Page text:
Rafael Domingo’s home seems to have as many stamps as his passport. Whether it is a photograph or a tote bag, almost everything he owns originates from his travels.
Growing up, Domingo’s father worked in the oil industry, so his family moved a lot. Domingo lived in countries like Singapore, Indonesia, France and Russia before settling in the United States.
After moving from Georgia Tech in Atlanta to Baton Rouge, the mechanical engineer wanted a home that had a city feel. He found just that downtown in the Commerce Building.
Domingo’s 789-square-foot one-bedroom apartment has three things he couldn’t live without: lots of natural light, concrete floors, and his fluffy and feisty corgi, Penny.
Domingo describes his home as “industrial meets farmhouse.” His coats are neatly hung from a metal clothing rack in the entryway. Hints of bronze, gold and varying shades of wood are sprinkled in each room, adding warmth to his otherwise muted color scheme.
On the walls, images from different trips are framed with white borders. The photos depict everything from White Sands National Monument and New York City to protests and coffee shops.
“I keep a list of coffee shops from every state on my phone,” the 23-year-old says. “Whenever I see one I like on Instagram, I’ll add it to my list of ones to visit.”
Domingo has three types of coffee makers: modern, French press and a pour over. One of his favorite pastimes is reading and sipping coffee while watching the sunrise. Large windows line the main living room wall, and at dawn, sunlight fills his space. The building next door blocks a view of the sunrise, but Domingo doesn’t mind.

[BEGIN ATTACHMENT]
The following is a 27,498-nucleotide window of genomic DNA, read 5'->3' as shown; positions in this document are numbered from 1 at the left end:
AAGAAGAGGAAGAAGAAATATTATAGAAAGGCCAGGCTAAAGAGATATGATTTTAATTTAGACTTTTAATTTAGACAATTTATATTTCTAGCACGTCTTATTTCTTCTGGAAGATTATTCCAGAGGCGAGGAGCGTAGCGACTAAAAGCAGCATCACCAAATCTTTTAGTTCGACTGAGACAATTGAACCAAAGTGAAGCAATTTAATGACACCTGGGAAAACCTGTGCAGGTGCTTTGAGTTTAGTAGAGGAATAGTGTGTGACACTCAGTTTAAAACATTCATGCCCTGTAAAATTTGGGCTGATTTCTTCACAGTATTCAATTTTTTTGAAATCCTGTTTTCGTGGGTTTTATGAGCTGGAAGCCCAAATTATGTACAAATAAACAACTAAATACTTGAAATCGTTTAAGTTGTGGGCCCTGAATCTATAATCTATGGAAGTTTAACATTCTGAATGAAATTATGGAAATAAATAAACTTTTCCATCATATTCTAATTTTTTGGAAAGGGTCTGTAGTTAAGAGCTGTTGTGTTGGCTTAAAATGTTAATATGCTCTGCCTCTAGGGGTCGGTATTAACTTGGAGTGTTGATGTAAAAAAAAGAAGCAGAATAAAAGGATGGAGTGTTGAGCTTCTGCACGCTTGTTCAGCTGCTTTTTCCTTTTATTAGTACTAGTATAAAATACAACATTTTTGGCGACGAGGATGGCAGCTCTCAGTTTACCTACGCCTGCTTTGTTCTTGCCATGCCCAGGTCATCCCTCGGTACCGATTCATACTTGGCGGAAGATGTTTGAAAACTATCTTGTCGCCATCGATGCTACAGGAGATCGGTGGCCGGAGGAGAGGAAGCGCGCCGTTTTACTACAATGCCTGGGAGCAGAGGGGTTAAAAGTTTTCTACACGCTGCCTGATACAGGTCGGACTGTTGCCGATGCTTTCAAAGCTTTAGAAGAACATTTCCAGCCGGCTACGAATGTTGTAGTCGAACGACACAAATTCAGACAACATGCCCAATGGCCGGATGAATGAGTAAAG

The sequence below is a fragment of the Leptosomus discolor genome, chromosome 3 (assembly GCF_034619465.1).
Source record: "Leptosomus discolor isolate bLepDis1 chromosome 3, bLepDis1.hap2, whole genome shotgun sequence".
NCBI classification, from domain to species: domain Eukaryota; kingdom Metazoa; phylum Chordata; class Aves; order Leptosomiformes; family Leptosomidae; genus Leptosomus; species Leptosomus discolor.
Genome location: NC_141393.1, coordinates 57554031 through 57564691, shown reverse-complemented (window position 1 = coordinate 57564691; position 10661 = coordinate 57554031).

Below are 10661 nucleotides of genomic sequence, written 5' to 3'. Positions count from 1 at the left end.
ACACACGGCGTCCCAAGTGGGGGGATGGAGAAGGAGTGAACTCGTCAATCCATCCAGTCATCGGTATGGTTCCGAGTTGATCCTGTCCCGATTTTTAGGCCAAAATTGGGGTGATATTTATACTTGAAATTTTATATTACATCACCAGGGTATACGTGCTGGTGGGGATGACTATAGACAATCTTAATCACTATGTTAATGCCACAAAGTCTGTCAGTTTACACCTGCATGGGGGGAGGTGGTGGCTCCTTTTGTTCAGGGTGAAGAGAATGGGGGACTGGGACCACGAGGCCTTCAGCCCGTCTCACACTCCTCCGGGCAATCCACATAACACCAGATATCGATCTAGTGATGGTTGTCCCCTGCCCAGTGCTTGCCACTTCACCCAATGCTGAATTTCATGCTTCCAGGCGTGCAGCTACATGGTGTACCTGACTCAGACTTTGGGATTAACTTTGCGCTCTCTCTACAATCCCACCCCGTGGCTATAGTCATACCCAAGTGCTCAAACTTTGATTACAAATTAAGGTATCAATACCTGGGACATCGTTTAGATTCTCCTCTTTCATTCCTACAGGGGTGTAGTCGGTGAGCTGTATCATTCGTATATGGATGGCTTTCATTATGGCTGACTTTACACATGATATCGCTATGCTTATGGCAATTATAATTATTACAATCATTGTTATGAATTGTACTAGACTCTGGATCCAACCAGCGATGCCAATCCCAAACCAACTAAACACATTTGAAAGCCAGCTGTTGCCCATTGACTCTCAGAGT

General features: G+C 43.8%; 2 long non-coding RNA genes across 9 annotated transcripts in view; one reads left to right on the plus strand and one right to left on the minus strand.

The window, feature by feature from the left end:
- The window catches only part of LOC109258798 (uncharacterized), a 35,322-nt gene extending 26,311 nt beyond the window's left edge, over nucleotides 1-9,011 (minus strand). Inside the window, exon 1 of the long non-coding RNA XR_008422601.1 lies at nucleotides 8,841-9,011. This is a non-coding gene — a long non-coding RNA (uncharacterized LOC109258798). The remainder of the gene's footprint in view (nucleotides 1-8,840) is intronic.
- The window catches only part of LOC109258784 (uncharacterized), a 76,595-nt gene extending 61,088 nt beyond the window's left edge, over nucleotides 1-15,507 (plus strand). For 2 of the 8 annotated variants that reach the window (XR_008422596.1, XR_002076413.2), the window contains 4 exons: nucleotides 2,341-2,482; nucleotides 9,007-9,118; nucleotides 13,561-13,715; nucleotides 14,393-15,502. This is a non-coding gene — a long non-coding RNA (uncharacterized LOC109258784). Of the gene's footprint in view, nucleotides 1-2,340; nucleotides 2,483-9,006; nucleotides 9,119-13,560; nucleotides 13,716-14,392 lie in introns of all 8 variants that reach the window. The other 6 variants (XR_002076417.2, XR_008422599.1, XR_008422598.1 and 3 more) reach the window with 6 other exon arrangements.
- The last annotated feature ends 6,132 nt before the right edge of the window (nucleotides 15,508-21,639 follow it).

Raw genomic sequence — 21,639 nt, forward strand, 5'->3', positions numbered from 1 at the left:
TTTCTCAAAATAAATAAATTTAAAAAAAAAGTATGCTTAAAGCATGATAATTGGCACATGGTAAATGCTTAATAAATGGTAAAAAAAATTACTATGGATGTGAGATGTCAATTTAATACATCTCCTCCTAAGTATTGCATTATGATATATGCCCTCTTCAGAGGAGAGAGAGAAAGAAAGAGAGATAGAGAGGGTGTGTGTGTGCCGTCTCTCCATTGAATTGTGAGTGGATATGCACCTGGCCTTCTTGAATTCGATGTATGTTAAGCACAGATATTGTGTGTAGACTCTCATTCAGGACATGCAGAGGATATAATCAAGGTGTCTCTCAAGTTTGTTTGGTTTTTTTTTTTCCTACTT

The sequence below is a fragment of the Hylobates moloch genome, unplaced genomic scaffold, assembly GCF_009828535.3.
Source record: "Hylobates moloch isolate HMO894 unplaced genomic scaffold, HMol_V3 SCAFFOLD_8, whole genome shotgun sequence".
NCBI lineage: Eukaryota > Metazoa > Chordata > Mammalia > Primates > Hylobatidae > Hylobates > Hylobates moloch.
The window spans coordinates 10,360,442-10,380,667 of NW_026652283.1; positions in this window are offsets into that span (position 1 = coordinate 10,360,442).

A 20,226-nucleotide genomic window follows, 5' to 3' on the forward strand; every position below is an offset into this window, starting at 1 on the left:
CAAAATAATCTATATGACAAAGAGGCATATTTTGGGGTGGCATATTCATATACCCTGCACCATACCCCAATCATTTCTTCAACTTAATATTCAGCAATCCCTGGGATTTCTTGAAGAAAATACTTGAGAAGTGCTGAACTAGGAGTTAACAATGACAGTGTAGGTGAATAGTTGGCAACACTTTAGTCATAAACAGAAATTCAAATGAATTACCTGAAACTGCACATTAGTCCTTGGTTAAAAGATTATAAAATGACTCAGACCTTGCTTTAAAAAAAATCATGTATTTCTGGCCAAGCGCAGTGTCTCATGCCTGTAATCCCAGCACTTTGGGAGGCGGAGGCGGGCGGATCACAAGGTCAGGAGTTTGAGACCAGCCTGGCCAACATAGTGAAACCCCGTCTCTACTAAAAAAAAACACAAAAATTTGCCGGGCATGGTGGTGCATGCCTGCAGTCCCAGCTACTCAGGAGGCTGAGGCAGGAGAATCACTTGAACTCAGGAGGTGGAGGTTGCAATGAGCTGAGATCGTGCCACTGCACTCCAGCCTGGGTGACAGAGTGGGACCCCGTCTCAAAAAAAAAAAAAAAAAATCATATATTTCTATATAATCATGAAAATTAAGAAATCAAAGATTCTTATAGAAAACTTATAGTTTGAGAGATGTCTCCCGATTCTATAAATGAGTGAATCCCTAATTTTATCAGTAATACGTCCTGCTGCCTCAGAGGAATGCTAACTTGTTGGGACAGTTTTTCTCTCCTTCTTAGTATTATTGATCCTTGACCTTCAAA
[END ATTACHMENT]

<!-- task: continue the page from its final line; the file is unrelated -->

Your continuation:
“It’s a white brick building, so it’s basically one huge light reflector, which does wonders for the lighting in my apartment and makes for great photos,” he says.
While Domingo is an engineer professionally, he is a creative at heart. He cooks Filipino dishes his mother used to make him, does lifestyle photography and wants to design furniture.
For furniture and home decor, his favorite places to shop include budget-friendly, on-trend shops like West Elm and Target and boutiques offering handmade items, such as Manready Mercantile in his hometown of Houston. A canvas flag that reads, “Atlanta: on the rise” is hung above his dining table between glowing pendant lights, reminding him of his experiences in college.
“I think what I like the most about my place is how it’s become a collection of all the things that define me,” Domingo says. “There’s an adventure to go with every picture I have hanging in my gallery and a story to go with each piece of furniture I have.”
See more photos from inside Domingo’s domicile:
This article was originally published in the May 2018 issue of 225 Magazine.